2 Corinthians 1:3 (The Message)


Earlier in my career, I served almost a decade as a chaplain in the United States Navy. During those years, I spent a lot of time aboard warships at sea, supporting the sailors and Marines who form the backbone of our sea services.

One of the indelible images that remains with me from my years at sea is that of an operation known as underway replenishment (or, in Navy jargon, UNREP). When a Navy ship needs more fuel, food or other supplies, it doesn’t always have the luxury of pulling into the nearest port like you or I would pull our cars into the nearest gas station or convenience store. It has to be able to get what it needs through underway replenishment. During an UNREP, the ship comes alongside a support ship, hoses and lines are strung between the two ships (which, by the way are moving), and the support ship provides whatever is needed. It’s thrilling, and a little scary, being aboard a ship during an UNREP. The ships are close together, and the operation tests the nerve and shiphandling skills of both crews, but the result is worth the effort.

“Coming alongside” is an apt image for the spiritual care Lifeline’s volunteers provide to the patients and families we serve. In underway replenishment, each ship is fully seaworthy and has its own captain and crew. The supply ship doesn’t take over the mission of the other ship. It simply comes alongside and provides the support that is needed. Similarly, in pastoral encounters with patients and family members, our volunteers come alongside, not to fix or to take over, but to listen, to pray, and to engage in caring conversation. By doing these things – and even more importantly by simply being there – our volunteers offer reassurance of God’s steadfast love and abiding presence. This is the unique contribution spiritual care makes to patients’ healing and wholeness.

This contribution is reflected in the following lines from a patient, recently discharged from Methodist Hospital, who wrote to express her thanks to Lifeline’s volunteers who came alongside her and her family during a long illness:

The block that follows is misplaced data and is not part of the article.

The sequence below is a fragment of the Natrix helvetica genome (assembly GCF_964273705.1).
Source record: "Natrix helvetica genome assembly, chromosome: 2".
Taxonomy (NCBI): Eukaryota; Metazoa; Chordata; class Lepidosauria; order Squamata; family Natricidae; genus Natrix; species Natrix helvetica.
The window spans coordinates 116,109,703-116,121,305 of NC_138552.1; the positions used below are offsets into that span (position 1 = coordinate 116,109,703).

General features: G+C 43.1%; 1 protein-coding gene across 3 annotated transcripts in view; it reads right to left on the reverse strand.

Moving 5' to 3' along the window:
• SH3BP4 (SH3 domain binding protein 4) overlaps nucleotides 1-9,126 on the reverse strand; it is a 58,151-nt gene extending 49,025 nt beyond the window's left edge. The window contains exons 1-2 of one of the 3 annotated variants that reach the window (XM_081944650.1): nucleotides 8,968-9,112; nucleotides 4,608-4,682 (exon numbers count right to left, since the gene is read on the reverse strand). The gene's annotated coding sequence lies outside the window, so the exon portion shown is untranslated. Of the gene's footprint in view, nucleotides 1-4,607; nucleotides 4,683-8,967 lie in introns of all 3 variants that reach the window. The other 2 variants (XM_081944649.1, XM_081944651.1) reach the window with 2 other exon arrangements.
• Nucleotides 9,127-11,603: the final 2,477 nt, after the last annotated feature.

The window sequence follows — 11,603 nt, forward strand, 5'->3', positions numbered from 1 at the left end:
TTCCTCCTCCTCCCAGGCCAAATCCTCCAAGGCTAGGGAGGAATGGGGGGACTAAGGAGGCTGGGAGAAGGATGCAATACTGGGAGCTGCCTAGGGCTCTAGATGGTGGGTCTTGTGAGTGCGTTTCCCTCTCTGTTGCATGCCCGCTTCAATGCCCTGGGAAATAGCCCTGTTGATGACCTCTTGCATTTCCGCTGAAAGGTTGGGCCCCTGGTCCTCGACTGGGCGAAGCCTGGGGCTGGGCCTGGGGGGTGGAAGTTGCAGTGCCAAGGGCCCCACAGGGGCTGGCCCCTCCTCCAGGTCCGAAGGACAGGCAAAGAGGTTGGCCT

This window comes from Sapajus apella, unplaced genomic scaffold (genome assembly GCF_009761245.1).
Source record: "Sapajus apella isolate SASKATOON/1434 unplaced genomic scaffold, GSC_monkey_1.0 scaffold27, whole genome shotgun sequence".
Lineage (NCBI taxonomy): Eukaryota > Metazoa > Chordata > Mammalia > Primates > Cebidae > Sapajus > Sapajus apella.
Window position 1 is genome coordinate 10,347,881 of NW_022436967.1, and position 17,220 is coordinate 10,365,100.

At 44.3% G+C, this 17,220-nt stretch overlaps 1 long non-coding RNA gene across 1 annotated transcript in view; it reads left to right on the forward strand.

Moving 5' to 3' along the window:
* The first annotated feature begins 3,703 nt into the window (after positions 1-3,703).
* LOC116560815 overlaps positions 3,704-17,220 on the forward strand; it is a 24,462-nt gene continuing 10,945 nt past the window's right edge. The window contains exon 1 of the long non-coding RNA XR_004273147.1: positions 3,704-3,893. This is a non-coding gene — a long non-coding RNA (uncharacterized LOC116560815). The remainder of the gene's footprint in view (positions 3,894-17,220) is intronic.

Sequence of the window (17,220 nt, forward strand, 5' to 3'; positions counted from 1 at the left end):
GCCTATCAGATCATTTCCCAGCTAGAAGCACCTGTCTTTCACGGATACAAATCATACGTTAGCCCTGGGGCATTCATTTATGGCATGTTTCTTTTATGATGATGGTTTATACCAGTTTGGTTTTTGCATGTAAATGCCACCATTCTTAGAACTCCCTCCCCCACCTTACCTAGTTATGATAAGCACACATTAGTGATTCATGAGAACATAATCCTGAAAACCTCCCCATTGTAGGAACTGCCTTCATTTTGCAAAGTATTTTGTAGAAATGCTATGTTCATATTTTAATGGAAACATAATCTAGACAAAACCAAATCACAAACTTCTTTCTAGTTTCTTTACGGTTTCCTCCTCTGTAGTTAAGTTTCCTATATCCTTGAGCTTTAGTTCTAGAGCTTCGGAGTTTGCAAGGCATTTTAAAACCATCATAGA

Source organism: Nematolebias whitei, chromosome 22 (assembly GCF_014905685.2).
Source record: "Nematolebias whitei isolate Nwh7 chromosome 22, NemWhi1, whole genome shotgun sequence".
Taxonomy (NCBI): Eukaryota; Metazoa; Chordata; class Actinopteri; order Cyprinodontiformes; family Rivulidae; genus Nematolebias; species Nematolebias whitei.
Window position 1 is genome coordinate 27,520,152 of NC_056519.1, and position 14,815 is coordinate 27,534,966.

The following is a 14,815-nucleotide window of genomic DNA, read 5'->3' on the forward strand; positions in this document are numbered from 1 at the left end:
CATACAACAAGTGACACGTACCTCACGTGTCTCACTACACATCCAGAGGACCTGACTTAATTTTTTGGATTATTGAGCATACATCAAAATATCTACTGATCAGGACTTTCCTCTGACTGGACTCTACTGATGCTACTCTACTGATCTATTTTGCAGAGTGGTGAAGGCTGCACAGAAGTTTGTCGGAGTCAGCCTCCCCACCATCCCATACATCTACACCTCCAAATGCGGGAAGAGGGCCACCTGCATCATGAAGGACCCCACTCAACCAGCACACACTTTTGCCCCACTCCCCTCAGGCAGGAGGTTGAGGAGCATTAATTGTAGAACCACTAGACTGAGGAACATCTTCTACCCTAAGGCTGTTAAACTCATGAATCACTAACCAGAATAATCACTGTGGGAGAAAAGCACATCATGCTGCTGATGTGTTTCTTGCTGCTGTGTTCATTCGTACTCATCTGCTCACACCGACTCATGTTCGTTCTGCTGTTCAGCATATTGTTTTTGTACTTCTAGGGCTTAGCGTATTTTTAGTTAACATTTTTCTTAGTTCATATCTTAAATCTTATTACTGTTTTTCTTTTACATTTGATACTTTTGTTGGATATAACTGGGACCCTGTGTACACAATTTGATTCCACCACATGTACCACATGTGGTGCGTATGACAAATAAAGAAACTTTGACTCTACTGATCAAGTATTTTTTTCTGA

Thank you all for such a wonderful ministry. I appreciate all the visits, prayers, communion, and support for my family during my lengthy 2-month stay at Methodist Hospital in Houston. It was so nice being so far away from our own congregation, but having brothers and sisters in Christ to visit. Special thanks to [several named volunteers] and all the others that continued to pray for us. In Christian love…


I was thinking about George today.  He would wander into the West Virginia church building anytime the doors were open.  George was different.  Because of an extremely violent crime against a small child in the 1950’s, he had been lobotomized.  George was now childlike in his affect.  His hygiene wasn’t the best and his living conditions were horrendous.  Nevertheless, the church took him in and offered fellowship.  Occasionally, I would get a call from George asking me to pick him up downtown.  On at least two occasions, he had been beaten by drug crazed addicts.  George lived on government assistance, and the kindness of strangers.  When he failed to satisfy they would be thieves, they simply beat him in anger.  On these unfortunate occasions, George would be submitted to the hospital, and having no known family, it fell to me to become his medical power of attorney.  At the time, I had no idea what that really entailed, but being assured it did not commit me financially, I agreed.  The men of the small church cleaned his apartment twice, hitting it with industrial strength roach killer, to no avail.  The years rolled on and George’s safety became a increasing concern.  The social worker finally had him placed in a group home some sixty miles away…not the optimum situation, but at least he would be safely off the streets.  Some six months after placing him in the adult home, George developed cancer.  He was unaware of his diagnosis and we didn’t tell him.